“A girl should be two things: classy and fabulous,” said Coco Chanel, Godmother of the Mods. Ditto. Hence my choice of this pretty blouse:the sleeves are coquettishly but not provocatively diaphanous with cute stand collars and pretty polka dots adorably decorated on the front and back sides of this tunic-like blouse that gives the illusion of an authentic silk blouse redolent of a muslin black dress I fell in love with from Chanel 2007 Spring Fashion Show because it looked so ethereal, so graceful, and so beautiful even in its simple design bereft of any sparkling ornaments. What’s more, this blouse is very appropriate for work, rendering both professionally sleek and fashionably chic impressions. The loveliest thing about this pretty blouse is the way it hangs on your body when you walk or even stand, especially in breeze: it sways like a willow or a cosmos on a slender reed. This sensible and fashionable blouse will look just beautiful on all women with wings of fairies and aura of mysteriousness in any setting.
Author’s Note: I love this new blouse of mine, so I had to write about it. Vain? Immodest even? Hardly ever so because even someone like Virginia Woolf , who is revered as a forerunner of feminism, admitted thus: ” Vain trifles as they seem, clothes have, they say, more important offices than to merely keep us warm. They change our view of the world and the world’s view of us.” This betokens Woolf’s indelible trait of femininity in her regard of fashion as wings of social mobility and status in society. So why not making fashion as an expression of myself in the most fabulously fashionable way?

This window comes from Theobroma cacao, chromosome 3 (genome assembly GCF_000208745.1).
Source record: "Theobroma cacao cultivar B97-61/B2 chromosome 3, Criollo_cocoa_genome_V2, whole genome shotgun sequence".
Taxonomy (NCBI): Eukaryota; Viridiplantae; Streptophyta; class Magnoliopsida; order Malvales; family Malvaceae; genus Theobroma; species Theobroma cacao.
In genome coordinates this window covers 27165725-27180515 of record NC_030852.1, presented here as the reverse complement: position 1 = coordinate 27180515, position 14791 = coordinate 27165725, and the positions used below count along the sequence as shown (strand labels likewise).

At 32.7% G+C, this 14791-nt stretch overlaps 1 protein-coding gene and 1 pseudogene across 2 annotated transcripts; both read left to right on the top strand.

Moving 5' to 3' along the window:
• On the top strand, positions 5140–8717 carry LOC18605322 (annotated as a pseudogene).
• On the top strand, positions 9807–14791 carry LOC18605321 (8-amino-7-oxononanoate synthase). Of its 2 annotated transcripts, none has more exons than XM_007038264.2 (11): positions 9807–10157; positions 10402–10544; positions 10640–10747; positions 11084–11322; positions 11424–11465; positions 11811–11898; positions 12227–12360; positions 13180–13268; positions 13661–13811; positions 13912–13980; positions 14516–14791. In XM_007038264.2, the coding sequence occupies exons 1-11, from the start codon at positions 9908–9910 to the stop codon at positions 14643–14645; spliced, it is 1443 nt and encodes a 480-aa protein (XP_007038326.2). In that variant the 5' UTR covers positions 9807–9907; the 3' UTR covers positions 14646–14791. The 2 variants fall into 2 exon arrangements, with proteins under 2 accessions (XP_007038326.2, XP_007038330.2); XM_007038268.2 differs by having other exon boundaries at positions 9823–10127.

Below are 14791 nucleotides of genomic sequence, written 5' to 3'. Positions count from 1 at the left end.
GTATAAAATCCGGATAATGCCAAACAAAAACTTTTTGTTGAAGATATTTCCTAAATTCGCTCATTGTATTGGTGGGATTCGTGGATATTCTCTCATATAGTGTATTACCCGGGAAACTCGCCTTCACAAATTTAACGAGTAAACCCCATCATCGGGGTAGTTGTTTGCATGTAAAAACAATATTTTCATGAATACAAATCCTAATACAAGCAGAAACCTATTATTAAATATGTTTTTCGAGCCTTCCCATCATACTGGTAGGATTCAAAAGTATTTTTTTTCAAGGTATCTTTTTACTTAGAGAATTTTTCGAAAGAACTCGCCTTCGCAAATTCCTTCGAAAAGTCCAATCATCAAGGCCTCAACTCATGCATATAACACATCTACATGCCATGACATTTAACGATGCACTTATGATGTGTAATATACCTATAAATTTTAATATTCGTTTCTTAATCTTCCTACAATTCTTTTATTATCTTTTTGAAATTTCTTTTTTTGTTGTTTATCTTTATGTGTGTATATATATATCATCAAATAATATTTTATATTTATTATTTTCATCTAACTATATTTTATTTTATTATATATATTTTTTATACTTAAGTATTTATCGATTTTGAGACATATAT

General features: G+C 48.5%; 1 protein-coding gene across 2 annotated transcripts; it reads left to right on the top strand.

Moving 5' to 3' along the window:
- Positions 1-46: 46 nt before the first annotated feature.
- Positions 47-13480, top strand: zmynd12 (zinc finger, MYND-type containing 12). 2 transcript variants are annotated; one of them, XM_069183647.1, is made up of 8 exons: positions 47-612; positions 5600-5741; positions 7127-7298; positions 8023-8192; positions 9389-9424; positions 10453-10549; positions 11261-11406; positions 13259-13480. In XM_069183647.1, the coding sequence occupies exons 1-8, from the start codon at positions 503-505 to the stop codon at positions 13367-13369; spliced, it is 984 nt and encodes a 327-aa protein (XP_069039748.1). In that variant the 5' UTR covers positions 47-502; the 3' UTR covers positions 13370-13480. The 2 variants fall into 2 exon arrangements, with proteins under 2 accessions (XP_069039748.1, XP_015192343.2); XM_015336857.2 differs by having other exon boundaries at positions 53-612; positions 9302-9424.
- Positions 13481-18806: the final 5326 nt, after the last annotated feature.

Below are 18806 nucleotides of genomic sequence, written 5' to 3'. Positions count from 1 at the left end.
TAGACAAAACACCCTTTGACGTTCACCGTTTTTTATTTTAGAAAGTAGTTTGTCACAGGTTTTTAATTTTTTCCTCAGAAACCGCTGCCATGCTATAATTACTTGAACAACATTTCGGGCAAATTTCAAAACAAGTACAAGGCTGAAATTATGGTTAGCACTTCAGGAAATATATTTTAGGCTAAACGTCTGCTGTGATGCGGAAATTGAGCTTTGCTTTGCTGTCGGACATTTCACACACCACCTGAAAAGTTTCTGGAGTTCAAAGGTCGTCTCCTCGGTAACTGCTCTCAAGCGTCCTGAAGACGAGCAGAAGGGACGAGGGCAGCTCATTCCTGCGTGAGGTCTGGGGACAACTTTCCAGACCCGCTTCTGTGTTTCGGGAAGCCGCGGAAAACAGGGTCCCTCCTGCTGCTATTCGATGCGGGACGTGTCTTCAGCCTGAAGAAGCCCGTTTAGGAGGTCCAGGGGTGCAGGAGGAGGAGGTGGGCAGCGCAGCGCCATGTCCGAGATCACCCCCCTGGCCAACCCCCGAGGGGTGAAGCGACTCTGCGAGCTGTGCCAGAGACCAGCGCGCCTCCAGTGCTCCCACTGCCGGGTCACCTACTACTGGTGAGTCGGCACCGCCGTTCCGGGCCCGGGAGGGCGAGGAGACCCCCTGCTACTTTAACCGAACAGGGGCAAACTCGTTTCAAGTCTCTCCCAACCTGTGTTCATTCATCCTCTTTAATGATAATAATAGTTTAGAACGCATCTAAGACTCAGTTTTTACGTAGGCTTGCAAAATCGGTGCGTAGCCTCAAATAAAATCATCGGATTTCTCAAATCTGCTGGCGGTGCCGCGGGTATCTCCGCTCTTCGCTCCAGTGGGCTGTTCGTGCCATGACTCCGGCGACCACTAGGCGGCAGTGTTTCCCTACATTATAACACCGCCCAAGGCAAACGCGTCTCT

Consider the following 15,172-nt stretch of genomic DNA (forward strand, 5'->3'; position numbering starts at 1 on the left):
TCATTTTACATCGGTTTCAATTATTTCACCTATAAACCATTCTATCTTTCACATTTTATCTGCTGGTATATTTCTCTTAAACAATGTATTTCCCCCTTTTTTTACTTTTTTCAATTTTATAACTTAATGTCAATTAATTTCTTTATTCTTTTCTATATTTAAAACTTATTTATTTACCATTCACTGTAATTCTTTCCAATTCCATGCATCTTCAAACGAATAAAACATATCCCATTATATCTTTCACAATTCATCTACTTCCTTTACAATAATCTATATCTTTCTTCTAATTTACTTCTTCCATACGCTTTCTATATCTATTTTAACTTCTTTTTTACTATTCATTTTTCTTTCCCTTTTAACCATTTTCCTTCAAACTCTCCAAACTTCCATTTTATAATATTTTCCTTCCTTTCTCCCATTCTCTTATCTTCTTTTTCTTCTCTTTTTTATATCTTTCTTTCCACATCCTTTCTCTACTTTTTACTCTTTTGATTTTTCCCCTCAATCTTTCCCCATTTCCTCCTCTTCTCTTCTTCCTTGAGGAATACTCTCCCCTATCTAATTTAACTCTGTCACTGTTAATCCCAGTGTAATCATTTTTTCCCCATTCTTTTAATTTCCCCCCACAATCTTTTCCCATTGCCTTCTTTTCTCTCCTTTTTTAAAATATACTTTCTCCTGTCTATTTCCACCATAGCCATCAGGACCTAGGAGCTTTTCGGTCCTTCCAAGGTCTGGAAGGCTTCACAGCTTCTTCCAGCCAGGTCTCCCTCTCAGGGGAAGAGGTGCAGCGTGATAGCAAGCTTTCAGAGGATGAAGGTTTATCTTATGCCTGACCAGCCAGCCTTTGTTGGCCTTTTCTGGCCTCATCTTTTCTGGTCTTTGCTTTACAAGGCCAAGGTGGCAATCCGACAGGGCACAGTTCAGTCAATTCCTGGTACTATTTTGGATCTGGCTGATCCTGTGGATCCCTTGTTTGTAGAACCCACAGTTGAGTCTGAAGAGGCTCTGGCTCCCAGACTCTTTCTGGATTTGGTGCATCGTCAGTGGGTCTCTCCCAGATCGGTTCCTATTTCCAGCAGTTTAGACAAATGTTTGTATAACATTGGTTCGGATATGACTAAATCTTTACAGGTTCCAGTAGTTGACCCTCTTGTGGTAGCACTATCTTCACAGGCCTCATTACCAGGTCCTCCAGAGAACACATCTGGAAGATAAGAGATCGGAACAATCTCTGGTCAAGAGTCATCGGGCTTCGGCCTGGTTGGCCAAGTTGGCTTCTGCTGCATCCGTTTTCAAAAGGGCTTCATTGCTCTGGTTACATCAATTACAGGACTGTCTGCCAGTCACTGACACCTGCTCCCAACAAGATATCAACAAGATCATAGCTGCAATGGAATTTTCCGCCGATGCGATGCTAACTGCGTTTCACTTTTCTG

One of my all-time favorite writers Paul Johnson, author of Intellectuals and Creators, pronounced that there’s nothing like a shot of gusto for creativity. This means that creativity value directly relates to our meaning of life, freedom of will, and will to meaning. It is a sovereign remedy for the vertiginous existential malady, and I believe it. Doing any kind of creative activity, such as writing, drawing, photographing, and filming no matter how skilled or novice you may be, puts you away from the constraints of daily life and takes you away from the humdrum existence. This is not grandiose hokum because subjects of creation can be just about anything. Jane Austen proudly proclaimed, “Follies and nonsense, whims and inconsistencies do divert me.” How similar we are! That is why I made this very short video for a lark on the last train to home after work this evening. It is not a tour de force, but still it is my brainchild. That is why I cherish Kurt Vonnegut’s one-of-kind advice to all: “To practice any form of art, however well or badly, is to grow your soul. So just do it.” Sounds familiar? Then Think Nike. Yes. Just Do It.
Caveat emptor: Readers’ whimsical and capricious opinions on my writings in the form of instant likes that disappear into the cyber ether are an aberration of civility and respect. It is a cruel form of mockery and indignity. Nietzsche might be right in defining that “Man is the cruelest animal.”
“Old Winter back to the savage hills Withdraws his force, decrepit now.”
Goethe pronounced the arrival of spring, which Vivaldi translated into “La primavera.” Spring seems to have finally arrived here in earnest. It really is. People come out of their domestic world to bask in the sun, in the glory of the beautiful weather.
To add more pleasing news to the celebration of the new season, the opening of “Bonnie’s,” a new ice cream parlor in town that serves prime quality ice cream and other refreshments in pleasingly prim atmosphere brings the grist to the mill of local business promotion and lively cultural landscape.
Proprietress of the store Bonnie is also an aficionado of the Arts, especially music, so she gladly and graciously let the Hollies hold a little recital in front of her new establishment. Thanks to Bonnie’s cultural sophistication in harmony with humanity, the recital of the Hollies made every spectator’s Sunday afternoon delightfully impressive and sweetly bright.